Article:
How does Yeast work? living organism that releases CO 2 must be hydrated and warmed (“bloom”) 105-115 degrees too hot heat kills yeast Too cold – no rise too much yeast = poor flavor & texture
Yeast Bread Ingredients All must contain: flour liquid salt yeast Some yeast breads contain: sugar fat eggs
Flour main ingredient in bread all-purpose or bread flour (which is higher in protein) provides structure due to gluten *(remember the bubble gum example)
Liquid Usually water, potato water, or milk (for a softer crust) must be 105º-115º F for yeast to bloom dissolves dry ingredients, causes gluten to form produces steam when heated
Salt & Fat Salt regulates yeast growth enhances the flavor of other ingredient Fat (solid or oil) increases tenderness
Sugar & Eggs Sugar Usually granulated (white) May also use brown sugar, honey, molasses Provides food for yeast growth Browns crusts, adds flavor, improves texture Eggs Emulsifies, adds color, and nutritional value Produces steam, moistens dry ingredients
Mixing Methods for Yeast Breads Traditional Method Quick-Rise Method
Traditional Method 1. Dissolve yeast in water 105º-115ºF 2. Add remaining liquid, sugar, fat, salt, 3. Add flour 4. Knead until smooth and elastic. 5. Allow dough to rise in a warm place. 6. Punch down and shape. 7. Place into pan, allow to rise again 8. Bake.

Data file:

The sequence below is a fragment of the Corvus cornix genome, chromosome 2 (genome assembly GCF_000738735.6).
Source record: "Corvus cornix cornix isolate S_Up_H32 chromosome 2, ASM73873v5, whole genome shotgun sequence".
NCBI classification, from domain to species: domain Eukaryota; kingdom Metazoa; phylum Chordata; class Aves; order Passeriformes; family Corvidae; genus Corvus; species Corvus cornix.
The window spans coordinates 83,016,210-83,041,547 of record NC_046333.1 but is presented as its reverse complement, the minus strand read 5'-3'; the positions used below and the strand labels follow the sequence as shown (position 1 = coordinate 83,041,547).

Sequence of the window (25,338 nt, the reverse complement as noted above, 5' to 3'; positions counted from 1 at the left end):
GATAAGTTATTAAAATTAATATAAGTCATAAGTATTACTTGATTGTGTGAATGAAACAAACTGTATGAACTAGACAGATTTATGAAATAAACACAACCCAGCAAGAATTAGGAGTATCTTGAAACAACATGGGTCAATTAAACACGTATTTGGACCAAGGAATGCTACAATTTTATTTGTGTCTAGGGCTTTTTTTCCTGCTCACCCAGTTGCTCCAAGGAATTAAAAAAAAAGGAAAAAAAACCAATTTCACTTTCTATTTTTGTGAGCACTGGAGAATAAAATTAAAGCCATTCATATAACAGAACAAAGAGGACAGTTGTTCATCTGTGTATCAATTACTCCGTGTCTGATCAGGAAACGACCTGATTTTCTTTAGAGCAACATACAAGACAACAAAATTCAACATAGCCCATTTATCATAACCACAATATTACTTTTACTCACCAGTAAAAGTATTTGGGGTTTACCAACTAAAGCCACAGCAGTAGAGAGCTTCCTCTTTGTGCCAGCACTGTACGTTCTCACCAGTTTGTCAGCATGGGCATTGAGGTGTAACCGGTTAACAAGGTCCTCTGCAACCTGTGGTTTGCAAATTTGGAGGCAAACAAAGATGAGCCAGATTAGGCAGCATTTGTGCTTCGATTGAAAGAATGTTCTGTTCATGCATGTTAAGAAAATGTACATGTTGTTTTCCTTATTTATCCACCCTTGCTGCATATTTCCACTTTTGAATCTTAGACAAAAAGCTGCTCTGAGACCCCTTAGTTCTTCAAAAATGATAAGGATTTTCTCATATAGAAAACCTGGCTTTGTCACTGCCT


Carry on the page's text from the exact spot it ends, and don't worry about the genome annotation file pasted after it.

You Need to Knead Correctly! Knead: press dough with heals of hands, fold it, & turn it Develops gluten Don’t use too much flour (it will become tough) Don’t over work the dough (it will become tough)
Fermentation Yeast acts upon sugars to form alcohol and carbon dioxide Alcohol burns off in baking Carbon dioxide causes rise Dough should double in volume Indentation test (should leave a fingerprint)
After Fermentation Punch down dough to release some carbon dioxide Shape dough 2 nd Rise Bake oven spring: dough rises dramatically during the first few minutes of baking cool on cooling racks
Quick-Rise Method Use fast-rising yeast Don’t punch down, bake after 1 st rising.
Storing Bread Products Room Temperature: for a few days (in a bag) Plastic will soften the bread Paper will allow it to become crisp Freezer: long term storage Refrigeration makes them stale
Signs of a Good Loaf! large volume smooth rounded top golden brown crust texture is fine and uniform (no tunnels) tender